Man on trial for killing wife with Alzheimer's was 'pushed beyond his limits,' defence says

The lawyer for Michel Cadotte, 57, says the defence won't dispute the Montreal man ended the life of his wife, Jocelyne Lizotte, in 2017, but will argue he cannot be held responsible because he was under extreme psychological distress.

Defence won't dispute Cadotte, 57, ended his wife's life in 2017 but blames psychological distress

Michel Cadotte, who is out on bail, makes his way to the courtroom for the start of the defence arguments at his trial for the second-degree murder of his wife, Jocelyne Lizotte, in 2017. (Sudha Krishnan/CBC)

Michel Cadotte was so depressed and distraught watching his wife, Jocelyne Lizotte, deteriorate due to Alzheimer's disease that he was "pushed beyond his limits," his lawyer, Nicolas Welt, told the jury in his opening remarks at the Montreal courthouse Thursday.

Welt said the defence won't dispute Cadotte, 57, ended his wife's life in 2017, but it will argue he cannot be held responsible because of his state of mind.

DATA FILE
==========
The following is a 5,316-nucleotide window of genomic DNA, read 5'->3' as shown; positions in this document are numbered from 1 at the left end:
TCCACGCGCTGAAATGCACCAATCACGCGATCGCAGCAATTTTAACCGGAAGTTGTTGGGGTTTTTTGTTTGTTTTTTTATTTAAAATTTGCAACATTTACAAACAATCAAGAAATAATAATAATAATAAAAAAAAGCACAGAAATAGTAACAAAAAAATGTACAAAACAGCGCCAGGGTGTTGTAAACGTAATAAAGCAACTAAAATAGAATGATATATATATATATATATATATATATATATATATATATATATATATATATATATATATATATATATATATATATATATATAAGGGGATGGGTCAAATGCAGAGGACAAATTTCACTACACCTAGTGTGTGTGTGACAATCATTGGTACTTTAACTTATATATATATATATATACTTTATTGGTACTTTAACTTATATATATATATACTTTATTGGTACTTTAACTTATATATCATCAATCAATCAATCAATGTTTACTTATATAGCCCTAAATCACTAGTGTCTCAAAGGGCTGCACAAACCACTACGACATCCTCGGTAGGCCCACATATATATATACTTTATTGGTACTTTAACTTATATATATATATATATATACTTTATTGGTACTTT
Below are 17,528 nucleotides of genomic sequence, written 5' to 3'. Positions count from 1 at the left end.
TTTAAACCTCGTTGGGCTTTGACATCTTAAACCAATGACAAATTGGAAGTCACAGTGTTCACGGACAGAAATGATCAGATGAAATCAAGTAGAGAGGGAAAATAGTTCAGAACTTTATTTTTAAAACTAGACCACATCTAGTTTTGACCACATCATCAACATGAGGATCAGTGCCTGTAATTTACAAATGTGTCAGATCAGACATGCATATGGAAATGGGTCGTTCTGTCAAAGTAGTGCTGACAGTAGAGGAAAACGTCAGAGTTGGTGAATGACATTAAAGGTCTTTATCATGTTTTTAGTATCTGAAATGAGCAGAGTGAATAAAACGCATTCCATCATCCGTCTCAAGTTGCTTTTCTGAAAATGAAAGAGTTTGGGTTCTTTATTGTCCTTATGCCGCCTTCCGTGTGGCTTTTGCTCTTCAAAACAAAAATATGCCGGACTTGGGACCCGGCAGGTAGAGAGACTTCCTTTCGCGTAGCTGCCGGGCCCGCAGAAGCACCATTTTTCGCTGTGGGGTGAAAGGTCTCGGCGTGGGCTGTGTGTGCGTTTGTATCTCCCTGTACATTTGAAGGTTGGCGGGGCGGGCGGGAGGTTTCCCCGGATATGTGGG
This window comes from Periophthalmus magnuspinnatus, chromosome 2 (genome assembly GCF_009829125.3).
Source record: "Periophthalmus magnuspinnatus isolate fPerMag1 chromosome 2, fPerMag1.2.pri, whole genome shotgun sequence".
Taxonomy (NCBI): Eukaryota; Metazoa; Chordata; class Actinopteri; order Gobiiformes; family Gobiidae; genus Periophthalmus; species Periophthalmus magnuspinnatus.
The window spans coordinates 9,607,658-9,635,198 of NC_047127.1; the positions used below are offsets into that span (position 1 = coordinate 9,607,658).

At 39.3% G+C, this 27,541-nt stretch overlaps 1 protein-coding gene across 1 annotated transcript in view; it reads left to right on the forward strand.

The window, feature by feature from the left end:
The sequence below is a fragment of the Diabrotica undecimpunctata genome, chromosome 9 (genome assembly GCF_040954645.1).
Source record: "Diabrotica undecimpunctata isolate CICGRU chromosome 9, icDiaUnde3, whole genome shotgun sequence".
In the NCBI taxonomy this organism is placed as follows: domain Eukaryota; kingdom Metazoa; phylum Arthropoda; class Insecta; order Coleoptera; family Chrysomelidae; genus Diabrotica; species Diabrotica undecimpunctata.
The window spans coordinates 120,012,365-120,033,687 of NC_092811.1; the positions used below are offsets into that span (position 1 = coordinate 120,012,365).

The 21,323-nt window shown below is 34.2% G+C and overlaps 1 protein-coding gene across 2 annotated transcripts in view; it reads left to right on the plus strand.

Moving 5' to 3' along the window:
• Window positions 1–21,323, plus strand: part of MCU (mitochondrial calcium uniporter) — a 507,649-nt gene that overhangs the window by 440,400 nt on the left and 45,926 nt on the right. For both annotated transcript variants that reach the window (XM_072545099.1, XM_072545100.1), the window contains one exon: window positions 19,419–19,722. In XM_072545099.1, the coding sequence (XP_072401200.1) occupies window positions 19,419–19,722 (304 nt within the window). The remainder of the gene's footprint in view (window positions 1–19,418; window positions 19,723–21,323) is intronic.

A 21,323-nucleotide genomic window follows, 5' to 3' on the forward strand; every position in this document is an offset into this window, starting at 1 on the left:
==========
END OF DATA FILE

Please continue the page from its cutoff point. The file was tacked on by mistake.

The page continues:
Cadotte has pleaded not guilty to the second-degree murder of his 60-year-old wife, who was found smothered to death Feb. 20, 2017, at the Centre d'hébergement Émilie-Gamelin, long-term care institution where she'd been living for three years.

The first witness for the defence, physical rehabilitation technician Lorraine Aubry-Roy, told the jury Lizotte could barely walk or do anything in her own, and her health was deteriorating.

Aubry-Roy testified she ran into Cadotte in the elevator about a half hour before her patient was found dead.

Cadotte had asked Aubry-Roy how things were going, smiled and thanked her for caring for his wife.

Cadotte's sister, sister-in-law testify

France Cadotte, the defendant's brother, told the jury Michel Cadotte had grown increasingly depressed as Lizotte's condition deteriorated.

Johanne Lizotte, Jocelyne's sister, described her brother-in- law as a loving and caring husband who brought his wife flowers and champagne on special occasions.

She told the jury their mother had also suffered from Alzheimer's disease, and years ago her sister had said she didn't want to end up like their mother.

The jury has heard that in 2016, Cadotte sought medically assisted help in dying for his wife but was told she did not meet the criteria because she was not at the final stages of her life, nor was she capable of giving consent.

A head nurse testified Cadotte admitted to smothering his wife with a pillow because he could no longer bear to see her suffer.

Cadotte, who is out on bail, is expected to testify in his own defence.

The trial, which began on Jan. 14, is expected to last about another four weeks.